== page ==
The rusting bones of a famously stunted downtown housing development may soon come tumbling down.
Salt Lake City bid $4 million at a Tuesday foreclosure auction to buy back an acre of property at 255 S. State St. — once envisioned as a cultured blend of affordable housing, shops and cafes, and instead marked by vulgar graffiti, wind-blown waste and naked, decaying steel.
The sale to the city’s Redevelopment Agency isn’t final, but RDA boss Danny Walz said Tuesday that the proposed acquisition “has the potential to be a very good victory for the city.”
Said Councilwoman Lisa Adams, chairwoman of the RDA board: “For almost four years, we have been working on this, and I’m happy to just see us moving forward.”
It’s the second time the city has purchased what was once branded as the “Plaza at State Street.” The first time, the RDA bought up the property in installments for about $3 million before selling to Ben Logue’s Tannach Properties for about $2.7 million — then sold on 180 housing units that included 136 units for low to moderate income levels.
After the Regis and Cambridge hotels were razed to make way — ironically, reducing the city’s affordable housing stock by 50 single-room-occupancy units — Logue broke ground to much fanfare in 2012. The expected completion date: Thanksgiving 2013.
It was doomed from the start. There were work stoppages as estimated costs ballooned from $33 million to $55 million. Engineers found flaws in the steel structure and unanticipated groundwater levels. Logue’s company was sued over labor and materials provided by a Brazilian steelmaker, then it settled and defaulted on nearly $20 million in loans.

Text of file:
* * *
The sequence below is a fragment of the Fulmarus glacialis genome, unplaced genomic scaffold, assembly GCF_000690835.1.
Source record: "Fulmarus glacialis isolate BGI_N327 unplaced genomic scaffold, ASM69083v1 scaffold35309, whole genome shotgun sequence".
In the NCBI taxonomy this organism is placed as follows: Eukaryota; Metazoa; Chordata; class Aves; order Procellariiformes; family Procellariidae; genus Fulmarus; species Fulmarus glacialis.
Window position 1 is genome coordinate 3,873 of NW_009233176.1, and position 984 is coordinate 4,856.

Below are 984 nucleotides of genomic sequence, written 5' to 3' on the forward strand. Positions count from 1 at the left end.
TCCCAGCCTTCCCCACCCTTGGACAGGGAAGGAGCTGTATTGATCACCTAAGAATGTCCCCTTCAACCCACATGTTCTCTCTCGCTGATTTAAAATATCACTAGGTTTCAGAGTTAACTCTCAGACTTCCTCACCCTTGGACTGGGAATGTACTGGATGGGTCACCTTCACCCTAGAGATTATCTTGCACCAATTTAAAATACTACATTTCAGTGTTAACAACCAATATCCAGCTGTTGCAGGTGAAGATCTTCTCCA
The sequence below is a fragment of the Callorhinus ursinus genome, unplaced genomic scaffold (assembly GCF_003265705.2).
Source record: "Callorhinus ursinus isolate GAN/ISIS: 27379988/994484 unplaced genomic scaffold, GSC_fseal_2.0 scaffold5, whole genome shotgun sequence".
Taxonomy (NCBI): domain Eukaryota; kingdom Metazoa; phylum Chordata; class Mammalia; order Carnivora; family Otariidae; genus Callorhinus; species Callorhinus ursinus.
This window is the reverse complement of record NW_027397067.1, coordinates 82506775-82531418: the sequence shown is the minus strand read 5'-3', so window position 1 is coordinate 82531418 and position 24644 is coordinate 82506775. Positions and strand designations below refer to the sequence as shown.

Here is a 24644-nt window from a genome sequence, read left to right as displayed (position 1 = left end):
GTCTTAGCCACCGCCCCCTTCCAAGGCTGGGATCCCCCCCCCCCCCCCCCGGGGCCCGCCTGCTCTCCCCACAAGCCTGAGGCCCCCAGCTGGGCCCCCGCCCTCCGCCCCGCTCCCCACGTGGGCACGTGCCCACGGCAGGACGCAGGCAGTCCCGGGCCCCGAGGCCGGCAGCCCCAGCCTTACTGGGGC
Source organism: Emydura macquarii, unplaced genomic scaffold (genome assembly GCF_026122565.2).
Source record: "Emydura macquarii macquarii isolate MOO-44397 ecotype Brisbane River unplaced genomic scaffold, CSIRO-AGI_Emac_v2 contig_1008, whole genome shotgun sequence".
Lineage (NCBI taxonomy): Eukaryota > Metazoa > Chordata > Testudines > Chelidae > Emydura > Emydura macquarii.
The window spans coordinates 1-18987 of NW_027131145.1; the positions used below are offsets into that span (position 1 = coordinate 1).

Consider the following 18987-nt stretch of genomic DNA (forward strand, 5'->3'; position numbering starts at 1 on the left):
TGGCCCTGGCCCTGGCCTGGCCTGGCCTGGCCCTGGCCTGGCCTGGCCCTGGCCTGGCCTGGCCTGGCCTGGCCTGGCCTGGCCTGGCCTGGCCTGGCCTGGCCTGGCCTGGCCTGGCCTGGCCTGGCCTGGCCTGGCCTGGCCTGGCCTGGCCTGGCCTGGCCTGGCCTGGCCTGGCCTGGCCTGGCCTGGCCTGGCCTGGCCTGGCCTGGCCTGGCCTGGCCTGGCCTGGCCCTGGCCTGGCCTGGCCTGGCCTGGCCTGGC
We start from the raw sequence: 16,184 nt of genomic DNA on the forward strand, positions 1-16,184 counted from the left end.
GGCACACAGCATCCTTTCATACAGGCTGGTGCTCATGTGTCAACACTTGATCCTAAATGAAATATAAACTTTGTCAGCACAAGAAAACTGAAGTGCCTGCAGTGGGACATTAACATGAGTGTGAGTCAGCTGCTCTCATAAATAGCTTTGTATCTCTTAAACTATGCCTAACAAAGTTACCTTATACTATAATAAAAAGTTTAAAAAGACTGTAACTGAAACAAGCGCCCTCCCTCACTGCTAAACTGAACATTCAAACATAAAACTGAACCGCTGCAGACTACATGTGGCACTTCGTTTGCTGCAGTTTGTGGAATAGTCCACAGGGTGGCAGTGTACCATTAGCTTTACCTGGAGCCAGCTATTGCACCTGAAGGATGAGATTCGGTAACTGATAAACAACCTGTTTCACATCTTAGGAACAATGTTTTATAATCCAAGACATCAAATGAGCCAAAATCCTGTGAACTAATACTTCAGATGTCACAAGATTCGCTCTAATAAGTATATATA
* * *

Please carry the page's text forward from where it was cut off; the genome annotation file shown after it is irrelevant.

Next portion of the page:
On Tuesday, Walz told the City Council (in its capacity as the RDA board) that the city had risked losing its ability to demand affordable housing at 255 S. State St. So it decided to take the unusual step of bidding in a foreclosure sale against private interests — in this case, two: Citibank, which made the opening bid, and a California developer who was not known to The Salt Lake Tribune on Tuesday.
Walz said the property was appraised at just under $3.6 million in June 2016, and that interested developers said Citibank had valued it between $4 million and $5 million when shopping it around.
Councilman James Rogers countered Tuesday that that the city had “no skin in the game” after its agreement with Logue fell through, and that there was no special need to build affordable housing at 255 S. State St., given other project areas that the RDA has yet to fully capitalize on.
“I have a real issue when we‘re bidding up against somebody that is willing to invest $4 million in our economy,” he added. “Here we are as a government entity coming in and we’re taking that out of the pool.”
Councilman and RDA board Vice Chairman Derek Kitchen said Walz had “recognized from the beginning that this is not ideal,” and he praised RDA and council staffers for working together to reach a tentative agreement on the bid. He urged Walz to move fast “and maybe get a tower of some sort.”
Given its structural deficiencies, Walz said the half-built steel frame likely will need to be demolished at a cost of about $300,000 that was factored into the council’s 4-to-1 vote — with Rogers dissenting — to allocate $4.3 million. The council last year set aside $21 million for affordable housing but found other sources for 255 S. State St.
The city had 48 hours to produce $4 million, at which point it would receive a certificate of sale. Lien holders will then have an additional six months to buy out the city at its purchase price plus 6 percent — though Walz’s understanding is that that “doesn‘t happen very often.”
Walz said interest in the development was immediate: He was approached by prospective developers in the rotunda of the Matheson Courthouse, where the auction was held.
“I‘ve already gotten emails,” he added.
Cowboy Partners CEO Dan Lofgren attended the auction and said the city’s winning bid was “really good news”: “My expectation is the RDA will pursue this with an affordable housing imperative.”
A five-year housing plan released by the city in February describes a shortage of 7,500 affordable units for residents who make less than $20,000, with rents increasing twice as fast as renters’ wages. More than 30,000 new residents are expected in the city over the next 12 years.